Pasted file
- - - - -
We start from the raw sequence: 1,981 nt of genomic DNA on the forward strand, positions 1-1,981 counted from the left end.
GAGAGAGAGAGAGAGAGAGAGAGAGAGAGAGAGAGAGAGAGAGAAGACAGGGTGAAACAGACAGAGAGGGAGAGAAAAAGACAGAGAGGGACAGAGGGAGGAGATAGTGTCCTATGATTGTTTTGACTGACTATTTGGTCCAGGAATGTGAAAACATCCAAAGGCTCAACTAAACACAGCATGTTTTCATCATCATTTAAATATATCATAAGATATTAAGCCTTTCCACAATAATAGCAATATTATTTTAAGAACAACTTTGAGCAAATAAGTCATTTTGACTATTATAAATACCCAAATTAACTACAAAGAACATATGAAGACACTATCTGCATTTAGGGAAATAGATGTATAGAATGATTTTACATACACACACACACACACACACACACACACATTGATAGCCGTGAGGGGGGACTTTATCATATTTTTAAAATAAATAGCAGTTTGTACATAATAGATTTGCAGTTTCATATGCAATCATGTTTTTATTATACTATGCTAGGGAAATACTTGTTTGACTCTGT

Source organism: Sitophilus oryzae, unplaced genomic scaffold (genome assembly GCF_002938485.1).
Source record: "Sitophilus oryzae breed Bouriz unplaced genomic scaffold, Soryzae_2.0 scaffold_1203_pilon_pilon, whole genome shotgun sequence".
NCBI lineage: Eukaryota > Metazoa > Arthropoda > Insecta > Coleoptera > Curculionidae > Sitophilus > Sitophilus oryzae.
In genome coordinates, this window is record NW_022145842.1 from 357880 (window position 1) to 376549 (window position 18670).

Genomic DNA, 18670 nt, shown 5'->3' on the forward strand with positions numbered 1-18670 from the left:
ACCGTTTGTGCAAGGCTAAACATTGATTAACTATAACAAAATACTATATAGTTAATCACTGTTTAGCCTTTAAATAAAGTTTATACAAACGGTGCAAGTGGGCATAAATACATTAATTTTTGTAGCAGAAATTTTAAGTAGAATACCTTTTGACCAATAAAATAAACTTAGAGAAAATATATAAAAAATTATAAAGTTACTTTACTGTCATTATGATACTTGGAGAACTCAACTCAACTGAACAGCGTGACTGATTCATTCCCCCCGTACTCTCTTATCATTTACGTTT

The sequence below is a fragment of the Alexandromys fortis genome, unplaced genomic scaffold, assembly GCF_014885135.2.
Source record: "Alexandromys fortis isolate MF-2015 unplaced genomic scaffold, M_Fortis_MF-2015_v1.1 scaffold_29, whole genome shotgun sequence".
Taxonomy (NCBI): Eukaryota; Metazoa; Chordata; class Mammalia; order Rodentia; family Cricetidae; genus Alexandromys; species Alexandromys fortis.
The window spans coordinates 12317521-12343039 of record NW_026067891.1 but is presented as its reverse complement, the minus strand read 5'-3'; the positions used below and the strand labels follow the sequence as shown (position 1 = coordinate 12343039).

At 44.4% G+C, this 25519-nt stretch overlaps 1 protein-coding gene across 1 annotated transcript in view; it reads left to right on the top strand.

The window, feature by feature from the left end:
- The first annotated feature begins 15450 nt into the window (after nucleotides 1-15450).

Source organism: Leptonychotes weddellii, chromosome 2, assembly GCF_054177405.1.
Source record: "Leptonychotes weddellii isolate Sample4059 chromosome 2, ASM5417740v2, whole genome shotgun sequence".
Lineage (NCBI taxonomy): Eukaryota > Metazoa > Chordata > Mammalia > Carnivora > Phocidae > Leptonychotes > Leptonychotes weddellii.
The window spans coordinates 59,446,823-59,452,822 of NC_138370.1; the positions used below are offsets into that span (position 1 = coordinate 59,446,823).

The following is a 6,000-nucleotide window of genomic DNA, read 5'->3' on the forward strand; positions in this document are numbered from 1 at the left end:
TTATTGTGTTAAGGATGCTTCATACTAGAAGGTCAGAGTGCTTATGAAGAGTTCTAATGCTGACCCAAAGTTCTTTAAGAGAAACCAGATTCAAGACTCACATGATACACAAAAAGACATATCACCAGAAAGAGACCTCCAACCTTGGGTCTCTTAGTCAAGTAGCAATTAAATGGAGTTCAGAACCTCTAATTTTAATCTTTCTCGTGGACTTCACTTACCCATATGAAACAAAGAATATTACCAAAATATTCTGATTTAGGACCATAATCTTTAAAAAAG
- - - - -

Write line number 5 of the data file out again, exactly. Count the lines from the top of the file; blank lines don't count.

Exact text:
NCBI lineage: Eukaryota > Metazoa > Arthropoda > Insecta > Coleoptera > Curculionidae > Sitophilus > Sitophilus oryzae.